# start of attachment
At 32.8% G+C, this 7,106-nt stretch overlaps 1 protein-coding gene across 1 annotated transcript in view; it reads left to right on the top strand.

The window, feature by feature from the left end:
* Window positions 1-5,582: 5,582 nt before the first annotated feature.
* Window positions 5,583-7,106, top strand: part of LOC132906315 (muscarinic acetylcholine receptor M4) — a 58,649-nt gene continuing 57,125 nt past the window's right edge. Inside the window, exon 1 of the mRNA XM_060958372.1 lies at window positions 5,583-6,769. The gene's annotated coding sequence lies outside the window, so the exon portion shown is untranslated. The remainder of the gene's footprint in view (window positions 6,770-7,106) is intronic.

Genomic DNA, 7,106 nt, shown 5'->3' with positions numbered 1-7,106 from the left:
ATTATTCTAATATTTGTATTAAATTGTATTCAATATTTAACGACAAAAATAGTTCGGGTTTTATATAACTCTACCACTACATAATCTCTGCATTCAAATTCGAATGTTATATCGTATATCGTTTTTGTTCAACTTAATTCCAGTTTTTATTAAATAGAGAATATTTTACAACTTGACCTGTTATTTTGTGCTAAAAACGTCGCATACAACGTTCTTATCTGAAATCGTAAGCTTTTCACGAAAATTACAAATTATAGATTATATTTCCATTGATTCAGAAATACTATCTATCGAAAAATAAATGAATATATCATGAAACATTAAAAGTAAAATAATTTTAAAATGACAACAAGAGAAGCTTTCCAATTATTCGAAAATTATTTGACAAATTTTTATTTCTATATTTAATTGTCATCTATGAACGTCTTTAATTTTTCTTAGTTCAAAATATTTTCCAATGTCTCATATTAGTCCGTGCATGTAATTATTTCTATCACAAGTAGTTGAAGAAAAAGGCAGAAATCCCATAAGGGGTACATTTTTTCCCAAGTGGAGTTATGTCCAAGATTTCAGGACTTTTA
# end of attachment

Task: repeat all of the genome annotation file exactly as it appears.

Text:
At 32.8% G+C, this 7,106-nt stretch overlaps 1 protein-coding gene across 1 annotated transcript in view; it reads left to right on the top strand.

The window, feature by feature from the left end:
* Window positions 1-5,582: 5,582 nt before the first annotated feature.
* Window positions 5,583-7,106, top strand: part of LOC132906315 (muscarinic acetylcholine receptor M4) — a 58,649-nt gene continuing 57,125 nt past the window's right edge. Inside the window, exon 1 of the mRNA XM_060958372.1 lies at window positions 5,583-6,769. The gene's annotated coding sequence lies outside the window, so the exon portion shown is untranslated. The remainder of the gene's footprint in view (window positions 6,770-7,106) is intronic.

Genomic DNA, 7,106 nt, shown 5'->3' with positions numbered 1-7,106 from the left:
ATTATTCTAATATTTGTATTAAATTGTATTCAATATTTAACGACAAAAATAGTTCGGGTTTTATATAACTCTACCACTACATAATCTCTGCATTCAAATTCGAATGTTATATCGTATATCGTTTTTGTTCAACTTAATTCCAGTTTTTATTAAATAGAGAATATTTTACAACTTGACCTGTTATTTTGTGCTAAAAACGTCGCATACAACGTTCTTATCTGAAATCGTAAGCTTTTCACGAAAATTACAAATTATAGATTATATTTCCATTGATTCAGAAATACTATCTATCGAAAAATAAATGAATATATCATGAAACATTAAAAGTAAAATAATTTTAAAATGACAACAAGAGAAGCTTTCCAATTATTCGAAAATTATTTGACAAATTTTTATTTCTATATTTAATTGTCATCTATGAACGTCTTTAATTTTTCTTAGTTCAAAATATTTTCCAATGTCTCATATTAGTCCGTGCATGTAATTATTTCTATCACAAGTAGTTGAAGAAAAAGGCAGAAATCCCATAAGGGGTACATTTTTTCCCAAGTGGAGTTATGTCCAAGATTTCAGGACTTTTA